On Friday, the weekend will be launched with Buster Keaton’s silent comedy Steamboat Bill, Jr. (1928), accompanied by the M/S Tempo Orchestra led by Mauri Sumén. Two riverboat companies go head-to-head for the control of a hinterland in Mississippi. One operator is affluent and modern, the other old and classic (the setup drawing comparisons to the arrival of talking pictures in that time). The disadvantaged traditional company is run by a sturdy old hand, whose dandyish son (Keaton) returns from his travels. However, the son isn’t the heroic macho of his father’s dreams, but rather a scrawny poet, who falls in love with the daughter of the rival company’s owner. After a multitude of twists and turns, everything comes to a head with a windstorm (the creation of which took up a third of the budget)…
The official director of Steamboat Bill, Jr., based on a story by Carl Harbaugh, is listed as Charles Reisner, but Keaton’s handiwork is felt everywhere. Although the film has since been hailed as a much-loved classic, it was initially a box office disappointment, released before the beginning of Keaton’s downfall – of his later films, The Cameraman (1928) is one of the few considered seminal. Keaton’s alcoholism was already emerging and many a biographer have speculated on his self-destructive tendencies. The most famous scene of Steamboat Bill, Jr. and perhaps his whole career – already seen in Keaton’s short films where a huge facade of a house topples on the comedian, who is saved only by an open window hatch – was created with a full-sized set piece instead of lighter cardboard set. According to legend, the day before the scene was filmed, Keaton had heard that his studio was going to be shut down, which led him to take this death-defying risk.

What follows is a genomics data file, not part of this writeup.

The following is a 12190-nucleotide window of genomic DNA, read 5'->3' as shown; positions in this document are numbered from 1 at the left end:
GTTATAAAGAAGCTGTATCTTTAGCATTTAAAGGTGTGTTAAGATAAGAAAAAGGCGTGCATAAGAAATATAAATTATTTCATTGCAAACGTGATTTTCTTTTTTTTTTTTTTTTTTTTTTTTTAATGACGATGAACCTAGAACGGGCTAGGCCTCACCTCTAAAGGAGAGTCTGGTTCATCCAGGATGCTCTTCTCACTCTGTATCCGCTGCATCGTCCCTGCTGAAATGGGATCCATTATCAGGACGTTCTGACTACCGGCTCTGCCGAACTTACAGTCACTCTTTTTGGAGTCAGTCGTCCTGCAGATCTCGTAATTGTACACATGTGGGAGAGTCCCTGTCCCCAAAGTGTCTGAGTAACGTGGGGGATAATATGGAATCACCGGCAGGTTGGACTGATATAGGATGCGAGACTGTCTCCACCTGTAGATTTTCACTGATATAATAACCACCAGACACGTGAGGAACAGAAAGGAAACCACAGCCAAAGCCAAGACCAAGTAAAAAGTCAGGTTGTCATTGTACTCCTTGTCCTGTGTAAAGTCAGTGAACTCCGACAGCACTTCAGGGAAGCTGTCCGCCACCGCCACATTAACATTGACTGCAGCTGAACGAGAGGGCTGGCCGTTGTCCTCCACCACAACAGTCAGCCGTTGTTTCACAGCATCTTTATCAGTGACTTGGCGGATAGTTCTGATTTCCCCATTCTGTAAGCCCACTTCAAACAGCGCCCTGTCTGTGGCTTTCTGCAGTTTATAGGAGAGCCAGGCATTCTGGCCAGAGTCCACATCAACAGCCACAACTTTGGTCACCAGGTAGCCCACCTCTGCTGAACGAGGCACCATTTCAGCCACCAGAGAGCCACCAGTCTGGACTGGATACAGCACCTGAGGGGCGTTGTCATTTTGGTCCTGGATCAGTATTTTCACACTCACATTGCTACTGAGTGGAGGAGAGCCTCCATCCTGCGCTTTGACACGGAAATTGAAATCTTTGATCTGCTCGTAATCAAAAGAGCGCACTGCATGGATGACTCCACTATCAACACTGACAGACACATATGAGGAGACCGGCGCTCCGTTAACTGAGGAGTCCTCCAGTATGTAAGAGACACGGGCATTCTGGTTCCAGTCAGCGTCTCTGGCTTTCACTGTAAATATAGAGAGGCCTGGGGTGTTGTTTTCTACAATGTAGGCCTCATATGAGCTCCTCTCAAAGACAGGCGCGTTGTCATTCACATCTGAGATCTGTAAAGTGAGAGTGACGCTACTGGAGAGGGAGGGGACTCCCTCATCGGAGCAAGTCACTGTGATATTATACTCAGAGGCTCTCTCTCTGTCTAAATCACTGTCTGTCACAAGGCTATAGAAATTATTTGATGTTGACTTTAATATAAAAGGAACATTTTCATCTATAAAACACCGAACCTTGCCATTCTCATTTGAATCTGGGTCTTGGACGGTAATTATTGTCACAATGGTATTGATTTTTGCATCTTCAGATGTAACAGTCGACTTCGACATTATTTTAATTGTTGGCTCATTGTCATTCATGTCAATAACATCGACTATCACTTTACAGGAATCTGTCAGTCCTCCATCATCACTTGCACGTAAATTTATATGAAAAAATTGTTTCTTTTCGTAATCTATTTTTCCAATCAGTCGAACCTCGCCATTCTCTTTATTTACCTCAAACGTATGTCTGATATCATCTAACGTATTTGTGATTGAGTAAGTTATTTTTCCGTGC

The character, growing from a fledgling to an active hero and saviour of the day in the midst of challenging circumstances, comes surprisingly close to Harold Lloyd. Keaton’s face, almost as pale as the silver screen itself, reflects the full gamut of life from the expectations inherent in family dynamics to romantic problems, and from threats of violence to the performance pressures of business life. This persona created by the great comedian is simultaneously everyman and the greatest individual of the story. Even though among esteemed colleagues, Chaplin usually receives the label of the more tragic artist, behind Keaton’s deadpan (but not expressionless!) face dwell thousands of shades of sorrow. Steamboat Bill, Jr. inspires pure joy and will guarantee the biggest laughs of the festival but watching it will also make you understand why Samuel Beckett wanted Buster to visit his world, or how Keaton fan Robert Bresson got the impetus for his model theories. Keaton, lost in his environment, is the paragon of the modern human.
Mauri Sumén (composition, conducting, keyboards, clarinet, accordion, ukulele)
Jukka Myllys (trombone, baritone horn)
Tomi ”Varre” Vartiainen (electric guitar, banjo)
Seppo Kantonen (piano)
Ville Vannemaa (flute, saxophones)
Timo Tolonen (electric bass)
Anssi Nykänen (drums)